Alas, this is a love song that had a most unhappy ending in real life. Gordon Mills, the father of Clair, was the man who can be said to have created Gilbert O'Sullivan. The Irishman was born Raymond Edward O'Sullivan, and moved to the North of England as a boy when his father was offered a job. After finishing art college, Raymond moved to the capital to chase the dream, a path taken by countless songwriters and other artistes before and since, successful and not so. He got lucky when a workmate who had a contract with CBS gave him an intro to the company, and he was signed up for a five-year deal, which must have been music to his ears at the time, but led precisely nowhere.
Eventually, he came to the attention of Gordon Mills, who knew the music industry inside out, having been both a performer and a songwriter before moving over to the business side. (He co-wrote "It's Not Unusual
," the song that launched the career of Tom Jones). Mills signed O'Sullivan to MAM, changed his name, and the world was his oyster.Alas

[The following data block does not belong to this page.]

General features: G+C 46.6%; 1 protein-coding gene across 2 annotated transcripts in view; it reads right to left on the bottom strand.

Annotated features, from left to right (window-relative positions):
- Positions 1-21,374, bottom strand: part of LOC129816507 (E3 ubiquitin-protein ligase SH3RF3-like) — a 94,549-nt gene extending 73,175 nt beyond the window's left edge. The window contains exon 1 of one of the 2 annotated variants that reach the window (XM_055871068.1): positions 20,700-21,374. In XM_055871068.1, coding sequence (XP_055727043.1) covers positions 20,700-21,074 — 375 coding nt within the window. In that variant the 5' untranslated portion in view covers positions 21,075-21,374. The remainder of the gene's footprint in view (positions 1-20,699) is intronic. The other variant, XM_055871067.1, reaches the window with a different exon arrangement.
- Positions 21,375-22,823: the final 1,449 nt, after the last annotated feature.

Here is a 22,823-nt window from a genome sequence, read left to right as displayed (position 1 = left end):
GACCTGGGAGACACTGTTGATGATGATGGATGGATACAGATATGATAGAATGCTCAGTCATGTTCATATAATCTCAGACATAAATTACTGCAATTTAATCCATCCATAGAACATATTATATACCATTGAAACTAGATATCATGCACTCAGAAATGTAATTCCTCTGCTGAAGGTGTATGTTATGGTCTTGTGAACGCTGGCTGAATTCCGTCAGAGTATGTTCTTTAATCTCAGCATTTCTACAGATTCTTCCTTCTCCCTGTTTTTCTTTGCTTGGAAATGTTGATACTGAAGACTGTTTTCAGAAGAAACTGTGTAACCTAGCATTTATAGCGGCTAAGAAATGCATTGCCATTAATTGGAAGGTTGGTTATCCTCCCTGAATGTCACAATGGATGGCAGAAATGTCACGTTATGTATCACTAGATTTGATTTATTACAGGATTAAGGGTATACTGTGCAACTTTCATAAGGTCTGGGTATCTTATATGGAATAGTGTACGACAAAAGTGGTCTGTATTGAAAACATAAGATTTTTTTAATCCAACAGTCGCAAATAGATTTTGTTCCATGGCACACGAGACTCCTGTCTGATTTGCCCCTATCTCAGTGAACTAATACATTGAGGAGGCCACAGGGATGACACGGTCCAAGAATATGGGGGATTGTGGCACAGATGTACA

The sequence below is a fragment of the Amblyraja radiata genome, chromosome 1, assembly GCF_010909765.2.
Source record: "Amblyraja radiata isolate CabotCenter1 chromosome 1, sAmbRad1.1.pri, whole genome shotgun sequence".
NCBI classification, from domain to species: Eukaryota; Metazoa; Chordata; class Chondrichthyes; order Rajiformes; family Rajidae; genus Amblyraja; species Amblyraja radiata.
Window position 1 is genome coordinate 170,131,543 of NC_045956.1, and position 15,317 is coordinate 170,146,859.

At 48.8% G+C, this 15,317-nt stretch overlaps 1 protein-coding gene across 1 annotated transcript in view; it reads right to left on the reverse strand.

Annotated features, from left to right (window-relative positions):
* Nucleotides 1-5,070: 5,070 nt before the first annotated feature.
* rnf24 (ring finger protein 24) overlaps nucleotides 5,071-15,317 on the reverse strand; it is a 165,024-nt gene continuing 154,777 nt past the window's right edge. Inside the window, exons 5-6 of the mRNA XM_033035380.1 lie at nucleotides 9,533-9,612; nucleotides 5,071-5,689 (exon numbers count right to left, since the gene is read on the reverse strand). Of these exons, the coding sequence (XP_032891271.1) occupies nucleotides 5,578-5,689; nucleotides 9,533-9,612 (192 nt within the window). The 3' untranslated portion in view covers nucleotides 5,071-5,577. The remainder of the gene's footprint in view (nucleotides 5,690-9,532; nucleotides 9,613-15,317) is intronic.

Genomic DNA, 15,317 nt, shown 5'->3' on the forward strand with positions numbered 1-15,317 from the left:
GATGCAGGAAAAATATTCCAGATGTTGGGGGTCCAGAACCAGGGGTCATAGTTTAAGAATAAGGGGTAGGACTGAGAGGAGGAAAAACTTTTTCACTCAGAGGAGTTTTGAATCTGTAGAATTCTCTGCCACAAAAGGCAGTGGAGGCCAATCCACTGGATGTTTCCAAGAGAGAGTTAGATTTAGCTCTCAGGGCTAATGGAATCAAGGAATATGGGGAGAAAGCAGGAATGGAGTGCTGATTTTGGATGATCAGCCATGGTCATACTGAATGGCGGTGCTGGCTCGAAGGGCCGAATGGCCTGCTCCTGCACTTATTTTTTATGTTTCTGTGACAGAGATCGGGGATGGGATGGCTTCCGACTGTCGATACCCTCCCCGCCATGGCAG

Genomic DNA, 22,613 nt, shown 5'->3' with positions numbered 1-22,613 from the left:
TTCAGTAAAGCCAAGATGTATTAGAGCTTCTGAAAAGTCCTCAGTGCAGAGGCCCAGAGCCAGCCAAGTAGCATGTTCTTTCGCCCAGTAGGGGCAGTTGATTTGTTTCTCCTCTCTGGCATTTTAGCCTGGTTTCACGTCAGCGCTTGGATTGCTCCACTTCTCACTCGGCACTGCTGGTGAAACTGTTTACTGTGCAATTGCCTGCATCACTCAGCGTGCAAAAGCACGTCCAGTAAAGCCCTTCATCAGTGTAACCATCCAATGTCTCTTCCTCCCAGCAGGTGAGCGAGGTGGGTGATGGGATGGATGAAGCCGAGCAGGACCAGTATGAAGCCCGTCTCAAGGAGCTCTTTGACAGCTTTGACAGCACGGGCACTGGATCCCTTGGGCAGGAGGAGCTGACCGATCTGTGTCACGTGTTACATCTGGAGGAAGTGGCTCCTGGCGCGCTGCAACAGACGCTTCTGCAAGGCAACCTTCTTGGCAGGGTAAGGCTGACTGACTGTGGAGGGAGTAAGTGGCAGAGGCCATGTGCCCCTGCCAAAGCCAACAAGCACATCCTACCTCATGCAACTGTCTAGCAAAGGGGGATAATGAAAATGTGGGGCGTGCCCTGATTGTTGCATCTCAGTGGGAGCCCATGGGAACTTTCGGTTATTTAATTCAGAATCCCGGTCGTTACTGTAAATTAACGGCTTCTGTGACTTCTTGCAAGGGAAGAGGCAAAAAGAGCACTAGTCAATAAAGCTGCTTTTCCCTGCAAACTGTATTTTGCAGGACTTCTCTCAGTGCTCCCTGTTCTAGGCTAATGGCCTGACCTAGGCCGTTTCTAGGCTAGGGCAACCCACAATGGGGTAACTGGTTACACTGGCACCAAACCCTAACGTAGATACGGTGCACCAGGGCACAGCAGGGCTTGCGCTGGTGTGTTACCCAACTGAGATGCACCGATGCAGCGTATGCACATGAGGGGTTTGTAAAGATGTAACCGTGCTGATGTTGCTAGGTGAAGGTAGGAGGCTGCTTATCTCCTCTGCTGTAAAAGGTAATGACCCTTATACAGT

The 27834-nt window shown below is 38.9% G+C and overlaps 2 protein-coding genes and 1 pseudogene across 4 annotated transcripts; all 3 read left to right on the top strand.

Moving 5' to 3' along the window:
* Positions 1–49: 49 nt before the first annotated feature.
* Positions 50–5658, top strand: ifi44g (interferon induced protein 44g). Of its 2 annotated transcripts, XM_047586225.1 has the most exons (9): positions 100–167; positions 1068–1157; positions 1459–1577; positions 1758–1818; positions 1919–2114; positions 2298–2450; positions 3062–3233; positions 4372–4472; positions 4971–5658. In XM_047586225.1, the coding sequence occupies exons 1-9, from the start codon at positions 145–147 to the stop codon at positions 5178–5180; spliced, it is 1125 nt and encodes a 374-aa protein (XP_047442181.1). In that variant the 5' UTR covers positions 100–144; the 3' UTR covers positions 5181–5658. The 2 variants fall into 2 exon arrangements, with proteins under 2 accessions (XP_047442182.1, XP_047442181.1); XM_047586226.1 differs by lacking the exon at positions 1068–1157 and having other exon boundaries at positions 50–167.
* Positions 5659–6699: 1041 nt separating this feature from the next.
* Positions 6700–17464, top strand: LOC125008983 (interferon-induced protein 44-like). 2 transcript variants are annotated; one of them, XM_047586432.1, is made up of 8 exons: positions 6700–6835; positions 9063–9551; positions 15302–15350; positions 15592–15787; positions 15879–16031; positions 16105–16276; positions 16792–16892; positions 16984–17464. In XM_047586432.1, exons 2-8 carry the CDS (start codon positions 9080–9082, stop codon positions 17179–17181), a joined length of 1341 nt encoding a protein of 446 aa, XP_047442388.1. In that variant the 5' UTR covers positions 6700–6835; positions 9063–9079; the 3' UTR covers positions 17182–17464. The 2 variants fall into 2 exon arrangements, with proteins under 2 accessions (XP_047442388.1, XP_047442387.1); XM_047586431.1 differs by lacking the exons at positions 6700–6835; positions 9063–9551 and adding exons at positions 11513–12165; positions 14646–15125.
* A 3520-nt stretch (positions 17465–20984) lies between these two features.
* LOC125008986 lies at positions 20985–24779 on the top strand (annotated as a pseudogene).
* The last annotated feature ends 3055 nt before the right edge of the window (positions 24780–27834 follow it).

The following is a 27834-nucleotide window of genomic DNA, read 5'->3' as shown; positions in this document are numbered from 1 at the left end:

, as often happens when a star arrives, he decides he is being underpaid, while the person who guided him to fame and fortune believes Mr. Ten Percent should receive a larger slice of the pie. Their relationship, which had been as much friendship as business, ended in the courts. After years of litigation, O'Sullivan came out on top; the London Times
of May 6, 1982 reported that "agreements made between Mr. O'Sullivan and Mr. Mills and his company, Management Agency and Music Ltd [were] 'an unreasonable restraint of trade.'"
Among other things, O'Sullivan won control of his songs and master tapes. According to a July 1995 article by Grace Bradberry, the court case left Mills humiliated, his company collapsed, his wife divorced him, and he died in 1986 a broken man.
Alexander Baron - London, England, for above 2